Artist Health, Music Business

Happy Valentine’s Day From Me to You!!!!

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Africa Music Law (AML) Artists, as you all know or should know, I create from a place of love. Artists I know y’all feel me on creating from a space of love, especially with your music. So, on this special designated love day, I can only wish you all a VERY Haaaaaaaaaaaappy Valentine’s Day!!! As AML continues to evolve, my goal is to keep it very exclusive and really focused on industry people and the business of music which of course you know is a heavy dose of law. AML’s unspoken tagline is “For the Industry by an Industry Insider.”

Whether you all like it or not, if you will be in the music industry, lawyers, especially music/entertainment lawyers should be your best friends. If they know how to fight i.e. they are trial lawyers, extra icing on the cake. Keep them super close to you and treat them super nice because they could and will sue you. Looooool! It is what it is.

Anyway, Why should your lawyers be your besties? Beyond the fact that they are sworn to confidentiality (i.e. uphold the attorney client privilege when you retain their services) when they take an oath to get sworn in as officers of the court, the heart of the music industry is copyright law. Who owns music you create? Who owns the masters, the (song), the audio visuals? How many times can you rent that intellectual property you have so that you have income coming in? How can you build your intellectual property so that just like our parents passed on land to some of us, you can pass on your land (intellectual property land) to your children?

So far, Nigeria and Ghana’s music industries have been operating on an extremely unsustainable model i.e. strictly relying on touring for income. Artists that should be retired now compete with younger artists to make ends meet and they are frankly losing as the youth pop culture and tastes evolve. Artists, how do you intend to take care of your families in the future? What happens if a health crisis should hit you right now? What happens if you get into a car accident from the many bad roads in your neck of the woods? What happens when your music becomes irrelevant and you no longer get booked and cannot tour?

Now what? What’s your plan B? You are depleting your resources at a very high rate and the income you now bring in simply does not cut it. This is where law absolutely matters. I can’t emphasize it enough to be about the business of music business. It absolutely matters from the moment you create your music who owns what and how you sell the music you create. You can’t get around it.

For now, I make AML (my intellectual property) available at no expense to you all. I am now writing what I hope will be a comprehensive and authoritative book for the music industry that I hope to complete this year. I do, however, anticipate a shift in the future of AML from a free model to a subscription based model, given the time it takes to share my experience and knowledge with you, especially the time to read through the dense laws both in Nigeria and Ghana’s statutes and codes.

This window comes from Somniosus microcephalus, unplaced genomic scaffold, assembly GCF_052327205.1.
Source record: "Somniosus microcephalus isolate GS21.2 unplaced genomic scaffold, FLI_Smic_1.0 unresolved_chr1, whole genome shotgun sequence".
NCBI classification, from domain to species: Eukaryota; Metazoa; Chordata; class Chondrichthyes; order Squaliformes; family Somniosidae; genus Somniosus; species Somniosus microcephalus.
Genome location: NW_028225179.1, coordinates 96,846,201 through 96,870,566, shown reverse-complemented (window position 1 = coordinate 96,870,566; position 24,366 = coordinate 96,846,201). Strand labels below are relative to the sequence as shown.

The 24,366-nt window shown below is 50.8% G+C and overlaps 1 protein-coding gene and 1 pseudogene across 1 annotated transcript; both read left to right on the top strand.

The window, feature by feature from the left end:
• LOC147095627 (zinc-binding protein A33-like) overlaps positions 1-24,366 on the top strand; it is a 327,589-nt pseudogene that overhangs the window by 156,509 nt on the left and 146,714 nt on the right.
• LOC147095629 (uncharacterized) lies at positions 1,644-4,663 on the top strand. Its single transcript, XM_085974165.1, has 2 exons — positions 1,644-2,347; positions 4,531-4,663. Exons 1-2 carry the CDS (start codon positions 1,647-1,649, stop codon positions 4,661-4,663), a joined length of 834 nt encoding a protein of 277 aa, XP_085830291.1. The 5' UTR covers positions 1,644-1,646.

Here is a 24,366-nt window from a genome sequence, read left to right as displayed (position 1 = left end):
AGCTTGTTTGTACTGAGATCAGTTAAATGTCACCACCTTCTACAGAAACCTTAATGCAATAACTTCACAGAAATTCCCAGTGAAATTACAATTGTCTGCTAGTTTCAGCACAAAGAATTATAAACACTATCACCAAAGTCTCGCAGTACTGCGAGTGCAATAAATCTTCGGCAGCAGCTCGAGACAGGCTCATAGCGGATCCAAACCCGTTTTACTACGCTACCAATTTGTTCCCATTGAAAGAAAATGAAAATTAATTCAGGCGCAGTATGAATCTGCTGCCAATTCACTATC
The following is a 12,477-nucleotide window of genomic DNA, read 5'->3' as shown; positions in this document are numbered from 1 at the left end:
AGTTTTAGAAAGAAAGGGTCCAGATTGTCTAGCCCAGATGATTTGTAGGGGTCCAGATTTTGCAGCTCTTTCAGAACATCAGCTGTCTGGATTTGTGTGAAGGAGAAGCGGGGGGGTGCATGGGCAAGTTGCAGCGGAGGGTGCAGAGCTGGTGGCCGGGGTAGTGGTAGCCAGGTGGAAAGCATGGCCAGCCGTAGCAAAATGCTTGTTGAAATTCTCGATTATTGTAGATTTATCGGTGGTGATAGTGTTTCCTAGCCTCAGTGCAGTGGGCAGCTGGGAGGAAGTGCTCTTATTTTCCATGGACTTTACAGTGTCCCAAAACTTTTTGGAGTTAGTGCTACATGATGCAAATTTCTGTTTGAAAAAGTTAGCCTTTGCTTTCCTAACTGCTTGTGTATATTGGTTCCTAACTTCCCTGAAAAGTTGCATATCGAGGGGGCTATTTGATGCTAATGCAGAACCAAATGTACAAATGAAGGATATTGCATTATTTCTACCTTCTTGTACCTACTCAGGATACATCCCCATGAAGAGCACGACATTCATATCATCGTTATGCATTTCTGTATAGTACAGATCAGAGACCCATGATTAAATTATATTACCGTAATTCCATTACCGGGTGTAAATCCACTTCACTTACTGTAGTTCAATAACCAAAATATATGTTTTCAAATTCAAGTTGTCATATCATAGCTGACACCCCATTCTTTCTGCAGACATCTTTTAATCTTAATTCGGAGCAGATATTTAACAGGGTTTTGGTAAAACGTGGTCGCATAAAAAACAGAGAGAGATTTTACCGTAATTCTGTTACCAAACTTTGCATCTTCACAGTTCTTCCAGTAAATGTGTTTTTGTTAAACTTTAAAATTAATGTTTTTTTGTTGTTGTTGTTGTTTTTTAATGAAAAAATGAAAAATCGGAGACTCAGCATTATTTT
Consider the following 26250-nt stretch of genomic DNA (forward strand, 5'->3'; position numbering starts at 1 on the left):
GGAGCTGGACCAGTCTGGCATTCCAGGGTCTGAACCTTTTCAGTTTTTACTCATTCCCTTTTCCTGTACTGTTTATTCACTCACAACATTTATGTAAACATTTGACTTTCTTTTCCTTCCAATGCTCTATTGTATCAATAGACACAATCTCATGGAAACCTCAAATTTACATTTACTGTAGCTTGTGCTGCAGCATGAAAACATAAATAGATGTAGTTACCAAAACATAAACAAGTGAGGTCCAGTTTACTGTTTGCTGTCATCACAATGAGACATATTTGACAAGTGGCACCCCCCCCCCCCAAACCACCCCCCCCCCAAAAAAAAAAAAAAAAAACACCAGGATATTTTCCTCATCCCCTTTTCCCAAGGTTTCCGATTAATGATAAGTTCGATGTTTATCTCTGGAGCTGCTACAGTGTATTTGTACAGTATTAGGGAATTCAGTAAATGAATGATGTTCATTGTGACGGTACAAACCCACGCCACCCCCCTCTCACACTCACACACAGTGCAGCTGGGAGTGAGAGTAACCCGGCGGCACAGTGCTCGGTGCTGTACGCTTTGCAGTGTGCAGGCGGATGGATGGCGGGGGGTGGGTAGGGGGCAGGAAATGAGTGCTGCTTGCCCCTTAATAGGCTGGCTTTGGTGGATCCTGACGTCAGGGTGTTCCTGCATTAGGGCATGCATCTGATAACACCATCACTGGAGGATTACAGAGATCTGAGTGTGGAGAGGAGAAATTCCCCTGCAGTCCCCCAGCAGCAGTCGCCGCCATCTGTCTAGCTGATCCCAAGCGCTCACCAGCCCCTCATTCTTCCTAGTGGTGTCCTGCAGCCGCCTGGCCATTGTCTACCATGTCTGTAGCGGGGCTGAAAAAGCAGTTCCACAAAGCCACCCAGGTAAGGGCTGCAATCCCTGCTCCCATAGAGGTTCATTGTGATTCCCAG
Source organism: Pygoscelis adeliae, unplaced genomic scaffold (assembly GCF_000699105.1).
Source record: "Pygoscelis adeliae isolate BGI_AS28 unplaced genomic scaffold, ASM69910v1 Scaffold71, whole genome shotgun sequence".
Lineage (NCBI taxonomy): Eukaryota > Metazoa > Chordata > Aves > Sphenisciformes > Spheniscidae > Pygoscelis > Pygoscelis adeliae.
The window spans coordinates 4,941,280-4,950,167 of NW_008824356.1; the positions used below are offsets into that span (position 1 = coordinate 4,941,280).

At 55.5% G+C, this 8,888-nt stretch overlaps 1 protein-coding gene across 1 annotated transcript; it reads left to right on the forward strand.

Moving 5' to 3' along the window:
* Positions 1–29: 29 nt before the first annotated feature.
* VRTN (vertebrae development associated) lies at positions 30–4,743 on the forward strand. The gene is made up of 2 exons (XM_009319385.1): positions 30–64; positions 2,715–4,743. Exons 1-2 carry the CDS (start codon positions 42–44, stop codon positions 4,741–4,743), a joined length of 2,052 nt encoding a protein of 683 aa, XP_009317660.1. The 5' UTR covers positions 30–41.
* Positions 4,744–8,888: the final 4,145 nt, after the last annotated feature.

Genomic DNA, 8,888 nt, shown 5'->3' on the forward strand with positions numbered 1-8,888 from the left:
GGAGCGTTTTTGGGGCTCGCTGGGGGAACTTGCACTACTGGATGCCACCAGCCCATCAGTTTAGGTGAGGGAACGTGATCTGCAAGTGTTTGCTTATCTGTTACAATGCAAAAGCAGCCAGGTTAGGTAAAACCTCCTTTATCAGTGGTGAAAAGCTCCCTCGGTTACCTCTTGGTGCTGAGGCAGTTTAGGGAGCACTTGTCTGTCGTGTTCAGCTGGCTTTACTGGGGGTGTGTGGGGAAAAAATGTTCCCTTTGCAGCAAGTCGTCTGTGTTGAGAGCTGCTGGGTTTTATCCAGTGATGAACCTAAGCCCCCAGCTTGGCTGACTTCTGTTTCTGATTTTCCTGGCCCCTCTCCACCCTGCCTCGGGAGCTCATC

Take advantage of the love I give here on AML, spread the love and truly be about the business of your music and of course your copyrights.

Happy Valentine’s! In the final analysis, it is all about love. Life is meaningless, I find, without love.

“Love,” 🙂


My favorite love song from a Nigerian artists I think is from Lami. Her song ‘Find Me’ from her freshman album is dope!!!!

Beyonce ‘Black is King’ Roundtable (Full Video)

Listen to the Latest AML Podcast Episodes

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Africa Music Law™

AFRICA MUSIC LAW™ (AML) is a pioneering music business and entertainment law blog and podcast show by Fashion and Entertainment Lawyer Ms. Uduak Oduok empowering the African artist and Africa's rapidly evolving entertainment industry through brilliant music business and entertainment law commentary and analysis, industry news, and exclusive interviews.

Credited for several firsts in the fashion and entertainment industry, Ms. Uduak is also a Partner and Co-Founder of Ebitu Law Group, P.C. where she handles her law firm’s intellectual property law, media, business, fashion, and entertainment law practice areas. She has litigated a wide variety of cases in California courts and handled a variety of entertainment deals for clients in the USA, Africa, and Asia.

Her work and contributions to the creative industry have been recognized by numerous organizations including the National Bar Association, The American University School of Law and featured in prestigious legal publications in the USA including ABA Journal and The California Lawyer Magazine. She is also an Adjunct Professor at the prestigious Academy of Arts University in San Francisco.
For legal representation inquiries, please email ( For blog related inquiries i.e. advertising, licensing, or guest interview requests, please email ( Thank you for visiting Africa Music Law™.

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